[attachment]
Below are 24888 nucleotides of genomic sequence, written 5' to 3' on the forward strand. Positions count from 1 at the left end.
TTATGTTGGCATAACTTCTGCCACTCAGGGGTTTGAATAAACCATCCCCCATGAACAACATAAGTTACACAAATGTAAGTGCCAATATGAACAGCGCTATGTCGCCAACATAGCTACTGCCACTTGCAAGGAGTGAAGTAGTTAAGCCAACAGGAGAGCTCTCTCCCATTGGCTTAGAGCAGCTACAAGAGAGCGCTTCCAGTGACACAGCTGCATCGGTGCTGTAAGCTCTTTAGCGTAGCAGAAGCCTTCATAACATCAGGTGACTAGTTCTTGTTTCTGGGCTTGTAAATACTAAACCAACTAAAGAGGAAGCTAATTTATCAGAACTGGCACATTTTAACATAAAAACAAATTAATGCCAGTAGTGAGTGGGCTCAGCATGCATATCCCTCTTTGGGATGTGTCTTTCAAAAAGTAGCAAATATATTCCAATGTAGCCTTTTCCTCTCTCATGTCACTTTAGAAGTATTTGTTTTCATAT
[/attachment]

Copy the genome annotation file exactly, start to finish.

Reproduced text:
Below are 24888 nucleotides of genomic sequence, written 5' to 3' on the forward strand. Positions count from 1 at the left end.
TTATGTTGGCATAACTTCTGCCACTCAGGGGTTTGAATAAACCATCCCCCATGAACAACATAAGTTACACAAATGTAAGTGCCAATATGAACAGCGCTATGTCGCCAACATAGCTACTGCCACTTGCAAGGAGTGAAGTAGTTAAGCCAACAGGAGAGCTCTCTCCCATTGGCTTAGAGCAGCTACAAGAGAGCGCTTCCAGTGACACAGCTGCATCGGTGCTGTAAGCTCTTTAGCGTAGCAGAAGCCTTCATAACATCAGGTGACTAGTTCTTGTTTCTGGGCTTGTAAATACTAAACCAACTAAAGAGGAAGCTAATTTATCAGAACTGGCACATTTTAACATAAAAACAAATTAATGCCAGTAGTGAGTGGGCTCAGCATGCATATCCCTCTTTGGGATGTGTCTTTCAAAAAGTAGCAAATATATTCCAATGTAGCCTTTTCCTCTCTCATGTCACTTTAGAAGTATTTGTTTTCATAT